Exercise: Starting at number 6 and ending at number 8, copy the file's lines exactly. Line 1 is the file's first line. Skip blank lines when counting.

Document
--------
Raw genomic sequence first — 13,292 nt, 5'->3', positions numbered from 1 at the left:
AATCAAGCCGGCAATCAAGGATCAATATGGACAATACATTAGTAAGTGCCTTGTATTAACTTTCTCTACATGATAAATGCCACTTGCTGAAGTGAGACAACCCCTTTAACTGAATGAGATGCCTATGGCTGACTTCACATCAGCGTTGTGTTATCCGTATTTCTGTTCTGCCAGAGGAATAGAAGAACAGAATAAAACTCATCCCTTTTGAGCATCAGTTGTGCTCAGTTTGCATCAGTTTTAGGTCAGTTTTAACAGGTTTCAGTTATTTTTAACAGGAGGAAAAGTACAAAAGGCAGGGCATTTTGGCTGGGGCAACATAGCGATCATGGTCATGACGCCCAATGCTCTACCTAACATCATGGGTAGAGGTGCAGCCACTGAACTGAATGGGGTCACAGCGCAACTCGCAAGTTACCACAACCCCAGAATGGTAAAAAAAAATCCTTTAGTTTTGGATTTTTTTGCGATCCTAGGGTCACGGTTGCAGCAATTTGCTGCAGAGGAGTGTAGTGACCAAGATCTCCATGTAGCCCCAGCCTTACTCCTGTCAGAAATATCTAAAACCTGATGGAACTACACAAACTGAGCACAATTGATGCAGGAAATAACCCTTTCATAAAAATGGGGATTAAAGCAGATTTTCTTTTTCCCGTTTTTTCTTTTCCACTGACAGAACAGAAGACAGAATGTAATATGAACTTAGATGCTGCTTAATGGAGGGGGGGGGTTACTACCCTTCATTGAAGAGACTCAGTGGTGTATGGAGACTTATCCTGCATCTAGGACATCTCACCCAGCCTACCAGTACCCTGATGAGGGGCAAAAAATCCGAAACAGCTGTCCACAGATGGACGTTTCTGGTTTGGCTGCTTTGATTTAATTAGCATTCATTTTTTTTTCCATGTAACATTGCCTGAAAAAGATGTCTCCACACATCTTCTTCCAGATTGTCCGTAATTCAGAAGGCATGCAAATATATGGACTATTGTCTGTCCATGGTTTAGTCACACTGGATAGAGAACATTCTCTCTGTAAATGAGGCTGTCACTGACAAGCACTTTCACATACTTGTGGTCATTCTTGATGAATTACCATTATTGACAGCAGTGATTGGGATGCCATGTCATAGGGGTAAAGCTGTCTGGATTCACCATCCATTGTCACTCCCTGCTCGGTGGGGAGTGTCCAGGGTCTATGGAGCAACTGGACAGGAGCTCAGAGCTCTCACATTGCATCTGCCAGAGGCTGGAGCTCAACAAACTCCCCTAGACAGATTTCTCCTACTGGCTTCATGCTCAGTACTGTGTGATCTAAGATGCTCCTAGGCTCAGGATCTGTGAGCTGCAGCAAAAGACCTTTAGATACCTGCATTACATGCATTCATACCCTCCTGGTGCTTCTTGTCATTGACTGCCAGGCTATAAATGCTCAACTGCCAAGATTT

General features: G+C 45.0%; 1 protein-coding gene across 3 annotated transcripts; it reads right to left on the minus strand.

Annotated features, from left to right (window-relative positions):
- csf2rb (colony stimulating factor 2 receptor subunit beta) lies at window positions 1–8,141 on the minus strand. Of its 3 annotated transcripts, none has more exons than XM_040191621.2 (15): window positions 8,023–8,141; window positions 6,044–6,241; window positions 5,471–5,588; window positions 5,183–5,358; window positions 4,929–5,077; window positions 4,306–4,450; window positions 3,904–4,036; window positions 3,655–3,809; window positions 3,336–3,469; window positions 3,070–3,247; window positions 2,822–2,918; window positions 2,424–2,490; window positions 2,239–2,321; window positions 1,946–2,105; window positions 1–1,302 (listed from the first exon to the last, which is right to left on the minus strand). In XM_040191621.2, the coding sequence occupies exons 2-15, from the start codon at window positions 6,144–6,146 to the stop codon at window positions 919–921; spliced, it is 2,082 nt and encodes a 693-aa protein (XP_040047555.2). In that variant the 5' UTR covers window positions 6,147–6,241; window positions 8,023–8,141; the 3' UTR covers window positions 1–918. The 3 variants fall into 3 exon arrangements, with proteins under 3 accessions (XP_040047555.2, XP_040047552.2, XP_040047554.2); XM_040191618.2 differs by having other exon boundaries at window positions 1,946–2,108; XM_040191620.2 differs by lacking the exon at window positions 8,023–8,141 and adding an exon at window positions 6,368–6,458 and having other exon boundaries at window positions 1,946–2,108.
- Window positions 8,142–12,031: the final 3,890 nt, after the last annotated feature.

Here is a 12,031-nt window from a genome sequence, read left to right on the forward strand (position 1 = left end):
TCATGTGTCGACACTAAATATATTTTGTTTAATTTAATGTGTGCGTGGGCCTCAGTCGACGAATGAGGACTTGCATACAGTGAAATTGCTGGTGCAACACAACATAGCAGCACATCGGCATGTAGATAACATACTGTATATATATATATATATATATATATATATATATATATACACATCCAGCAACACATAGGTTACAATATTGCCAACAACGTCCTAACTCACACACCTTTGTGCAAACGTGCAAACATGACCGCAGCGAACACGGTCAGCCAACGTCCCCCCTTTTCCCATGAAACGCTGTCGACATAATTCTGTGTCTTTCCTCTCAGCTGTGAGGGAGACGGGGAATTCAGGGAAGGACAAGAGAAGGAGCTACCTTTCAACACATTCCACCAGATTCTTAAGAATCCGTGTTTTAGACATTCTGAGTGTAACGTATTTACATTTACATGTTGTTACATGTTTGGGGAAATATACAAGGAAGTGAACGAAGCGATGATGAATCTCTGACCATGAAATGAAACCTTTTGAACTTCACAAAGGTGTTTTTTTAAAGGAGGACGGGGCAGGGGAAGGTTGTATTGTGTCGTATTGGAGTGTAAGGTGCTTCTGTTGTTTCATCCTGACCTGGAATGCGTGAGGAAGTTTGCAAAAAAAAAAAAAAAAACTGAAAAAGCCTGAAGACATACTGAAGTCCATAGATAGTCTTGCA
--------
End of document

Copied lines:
- Window positions 8,142–12,031: the final 3,890 nt, after the last annotated feature.

Here is a 12,031-nt window from a genome sequence, read left to right on the forward strand (position 1 = left end):
TCATGTGTCGACACTAAATATATTTTGTTTAATTTAATGTGTGCGTGGGCCTCAGTCGACGAATGAGGACTTGCATACAGTGAAATTGCTGGTGCAACACAACATAGCAGCACATCGGCATGTAGATAACATACTGTATATATATATATATATATATATATATATATATATATACACATCCAGCAACACATAGGTTACAATATTGCCAACAACGTCCTAACTCACACACCTTTGTGCAAACGTGCAAACATGACCGCAGCGAACACGGTCAGCCAACGTCCCCCCTTTTCCCATGAAACGCTGTCGACATAATTCTGTGTCTTTCCTCTCAGCTGTGAGGGAGACGGGGAATTCAGGGAAGGACAAGAGAAGGAGCTACCTTTCAACACATTCCACCAGATTCTTAAGAATCCGTGTTTTAGACATTCTGAGTGTAACGTATTTACATTTACATGTTGTTACATGTTTGGGGAAATATACAAGGAAGTGAACGAAGCGATGATGAATCTCTGACCATGAAATGAAACCTTTTGAACTTCACAAAGGTGTTTTTTTAAAGGAGGACGGGGCAGGGGAAGGTTGTATTGTGTCGTATTGGAGTGTAAGGTGCTTCTGTTGTTTCATCCTGACCTGGAATGCGTGAGGAAGTTTGCAAAAAAAAAAAAAAAAACTGAAAAAGCCTGAAGACATACTGAAGTCCATAGATAGTCTTGCA